I have been running Windows 2000 Server at fashion designer and retailer Paul Smith for the past two years.
While it has been a big improvement over the previous NT 4.0 operating system in terms of stability, we are now looking to replace it with Windows Server 2003 when it ships.
Why? First I am looking for an IT foundation on which to base business expansion; second, we buy the software through an open subscription, which allows us to upgrade without additional licensing costs. Also, Paul Smith was invited to participate in Microsoft's rapid-adoption programme, which allowed us to pilot the new software with Microsoft support on hand.
The pilot highlighted two main issues. Given that we had Windows 2000 installed already, it would make sense to install the new operating system as an upgrade rather than implementing from scratch. This, in turn, would have an impact on our Active Directory structure.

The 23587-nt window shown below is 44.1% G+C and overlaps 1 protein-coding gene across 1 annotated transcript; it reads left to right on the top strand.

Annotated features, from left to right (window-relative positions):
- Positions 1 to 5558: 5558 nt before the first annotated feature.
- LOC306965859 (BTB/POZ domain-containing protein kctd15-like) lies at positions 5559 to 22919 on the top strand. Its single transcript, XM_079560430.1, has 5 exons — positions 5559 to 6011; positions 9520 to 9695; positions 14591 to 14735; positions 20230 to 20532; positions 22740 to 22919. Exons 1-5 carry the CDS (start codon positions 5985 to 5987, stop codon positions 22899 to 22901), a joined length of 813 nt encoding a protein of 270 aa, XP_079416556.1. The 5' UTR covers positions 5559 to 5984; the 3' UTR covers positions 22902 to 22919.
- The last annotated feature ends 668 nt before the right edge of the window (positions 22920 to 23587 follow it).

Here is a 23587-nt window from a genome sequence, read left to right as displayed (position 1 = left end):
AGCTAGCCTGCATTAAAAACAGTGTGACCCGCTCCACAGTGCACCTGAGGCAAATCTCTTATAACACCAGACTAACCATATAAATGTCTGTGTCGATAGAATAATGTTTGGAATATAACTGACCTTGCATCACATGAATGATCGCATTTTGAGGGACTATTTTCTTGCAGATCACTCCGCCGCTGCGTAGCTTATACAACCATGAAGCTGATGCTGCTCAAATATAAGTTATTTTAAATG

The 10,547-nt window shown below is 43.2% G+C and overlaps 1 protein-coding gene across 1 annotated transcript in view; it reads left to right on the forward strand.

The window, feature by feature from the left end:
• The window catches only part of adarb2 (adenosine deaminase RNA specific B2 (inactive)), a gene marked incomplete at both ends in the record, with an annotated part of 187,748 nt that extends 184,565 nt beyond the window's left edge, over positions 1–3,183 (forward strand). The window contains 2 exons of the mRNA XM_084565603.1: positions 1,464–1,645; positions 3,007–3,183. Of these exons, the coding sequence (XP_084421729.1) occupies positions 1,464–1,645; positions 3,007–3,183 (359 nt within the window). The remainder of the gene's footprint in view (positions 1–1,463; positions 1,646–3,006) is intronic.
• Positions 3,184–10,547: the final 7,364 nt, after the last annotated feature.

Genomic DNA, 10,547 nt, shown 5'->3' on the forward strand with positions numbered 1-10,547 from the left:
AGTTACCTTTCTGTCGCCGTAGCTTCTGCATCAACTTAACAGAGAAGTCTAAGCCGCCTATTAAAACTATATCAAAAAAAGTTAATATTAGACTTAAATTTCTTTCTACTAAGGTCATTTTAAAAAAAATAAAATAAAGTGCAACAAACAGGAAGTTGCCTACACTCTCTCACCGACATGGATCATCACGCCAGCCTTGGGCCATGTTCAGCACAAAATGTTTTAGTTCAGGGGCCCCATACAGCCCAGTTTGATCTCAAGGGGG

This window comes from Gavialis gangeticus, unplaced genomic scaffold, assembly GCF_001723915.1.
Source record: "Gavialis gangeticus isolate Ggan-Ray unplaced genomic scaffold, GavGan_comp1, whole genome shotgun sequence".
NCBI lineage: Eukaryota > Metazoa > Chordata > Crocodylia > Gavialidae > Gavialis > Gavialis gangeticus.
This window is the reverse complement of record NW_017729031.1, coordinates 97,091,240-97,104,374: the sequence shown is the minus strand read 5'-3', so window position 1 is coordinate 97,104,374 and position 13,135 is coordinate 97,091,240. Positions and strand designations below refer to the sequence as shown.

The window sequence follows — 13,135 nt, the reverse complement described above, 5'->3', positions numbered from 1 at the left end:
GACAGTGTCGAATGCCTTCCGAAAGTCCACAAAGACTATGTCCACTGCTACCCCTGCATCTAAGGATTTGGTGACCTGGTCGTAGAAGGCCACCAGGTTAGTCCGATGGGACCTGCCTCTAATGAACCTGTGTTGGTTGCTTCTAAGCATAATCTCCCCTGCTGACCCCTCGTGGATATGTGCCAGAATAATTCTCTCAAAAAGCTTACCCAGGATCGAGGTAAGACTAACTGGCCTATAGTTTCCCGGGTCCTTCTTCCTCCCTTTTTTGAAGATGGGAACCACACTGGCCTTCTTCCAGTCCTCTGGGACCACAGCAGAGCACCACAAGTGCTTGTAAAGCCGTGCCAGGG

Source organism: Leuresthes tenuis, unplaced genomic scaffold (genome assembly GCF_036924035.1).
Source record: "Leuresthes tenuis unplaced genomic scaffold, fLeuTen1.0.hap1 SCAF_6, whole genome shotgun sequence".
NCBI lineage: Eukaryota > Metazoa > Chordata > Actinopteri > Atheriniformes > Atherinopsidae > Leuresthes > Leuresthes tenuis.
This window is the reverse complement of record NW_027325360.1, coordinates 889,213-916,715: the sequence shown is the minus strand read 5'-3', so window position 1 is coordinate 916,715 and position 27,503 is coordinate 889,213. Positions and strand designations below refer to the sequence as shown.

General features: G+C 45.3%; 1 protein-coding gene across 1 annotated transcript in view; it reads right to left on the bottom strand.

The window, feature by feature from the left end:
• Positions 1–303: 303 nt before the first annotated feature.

We realised the Windows 2000 Active Directory would need to be converted to Windows 2003. Microsoft provides a utility called ADPrep for upgrading a Windows Server 2000 Active Directory to Windows Server 2003. But the new Active Directory in Windows 2003 introduces more than 500 changes.
While the conversion tool will make our existing directory compatible with the Windows Server 2003 Active Directory structure, clearly we will need to extend it if we implement new Active Directory features such as public key infrastructure and Windows Management Instrumentation.
We have now finished all the testing, revised our strategy and, with help from IT services supplier Lynx, we have developed a deployment guide for the roll-out.
I anticipate that the upgrade to Windows 2003 should take no more six days. We are now just waiting for the final code from Microsoft and are looking to start the roll-out later in April.
Lee Bingham is IT manager at clothes designer Paul Smith.
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